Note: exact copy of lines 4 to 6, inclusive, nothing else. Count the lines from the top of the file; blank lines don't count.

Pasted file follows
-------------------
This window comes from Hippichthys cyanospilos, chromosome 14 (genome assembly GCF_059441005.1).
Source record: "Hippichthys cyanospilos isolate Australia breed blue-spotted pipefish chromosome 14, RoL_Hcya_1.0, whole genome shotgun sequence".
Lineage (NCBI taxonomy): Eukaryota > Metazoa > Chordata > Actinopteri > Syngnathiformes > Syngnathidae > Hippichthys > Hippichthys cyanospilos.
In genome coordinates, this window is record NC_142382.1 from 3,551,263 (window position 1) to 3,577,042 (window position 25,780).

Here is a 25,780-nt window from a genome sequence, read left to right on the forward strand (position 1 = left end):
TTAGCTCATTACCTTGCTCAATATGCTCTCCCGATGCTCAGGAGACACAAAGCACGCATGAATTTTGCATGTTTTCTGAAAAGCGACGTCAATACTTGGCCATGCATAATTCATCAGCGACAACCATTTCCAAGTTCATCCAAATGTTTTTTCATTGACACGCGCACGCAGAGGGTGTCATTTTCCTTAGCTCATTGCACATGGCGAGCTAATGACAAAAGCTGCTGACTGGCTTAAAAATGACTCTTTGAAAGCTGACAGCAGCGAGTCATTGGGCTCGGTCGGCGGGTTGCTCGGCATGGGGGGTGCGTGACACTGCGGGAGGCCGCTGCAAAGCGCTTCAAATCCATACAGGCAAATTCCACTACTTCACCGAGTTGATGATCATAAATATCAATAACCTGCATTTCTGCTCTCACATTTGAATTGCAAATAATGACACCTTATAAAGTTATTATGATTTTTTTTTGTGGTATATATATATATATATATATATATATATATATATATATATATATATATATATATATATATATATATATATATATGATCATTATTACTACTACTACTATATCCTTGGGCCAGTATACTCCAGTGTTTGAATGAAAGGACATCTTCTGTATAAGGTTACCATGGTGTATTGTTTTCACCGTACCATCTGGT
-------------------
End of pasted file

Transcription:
In genome coordinates, this window is record NC_142382.1 from 3,551,263 (window position 1) to 3,577,042 (window position 25,780).

Here is a 25,780-nt window from a genome sequence, read left to right on the forward strand (position 1 = left end):
TTAGCTCATTACCTTGCTCAATATGCTCTCCCGATGCTCAGGAGACACAAAGCACGCATGAATTTTGCATGTTTTCTGAAAAGCGACGTCAATACTTGGCCATGCATAATTCATCAGCGACAACCATTTCCAAGTTCATCCAAATGTTTTTTCATTGACACGCGCACGCAGAGGGTGTCATTTTCCTTAGCTCATTGCACATGGCGAGCTAATGACAAAAGCTGCTGACTGGCTTAAAAATGACTCTTTGAAAGCTGACAGCAGCGAGTCATTGGGCTCGGTCGGCGGGTTGCTCGGCATGGGGGGTGCGTGACACTGCGGGAGGCCGCTGCAAAGCGCTTCAAATCCATACAGGCAAATTCCACTACTTCACCGAGTTGATGATCATAAATATCAATAACCTGCATTTCTGCTCTCACATTTGAATTGCAAATAATGACACCTTATAAAGTTATTATGATTTTTTTTTGTGGTATATATATATATATATATATATATATATATATATATATATATATATATATATATATATATATATATATATATATGATCATTATTACTACTACTACTATATCCTTGGGCCAGTATACTCCAGTGTTTGAATGAAAGGACATCTTCTGTATAAGGTTACCATGGTGTATTGTTTTCACCGTACCATCTGGT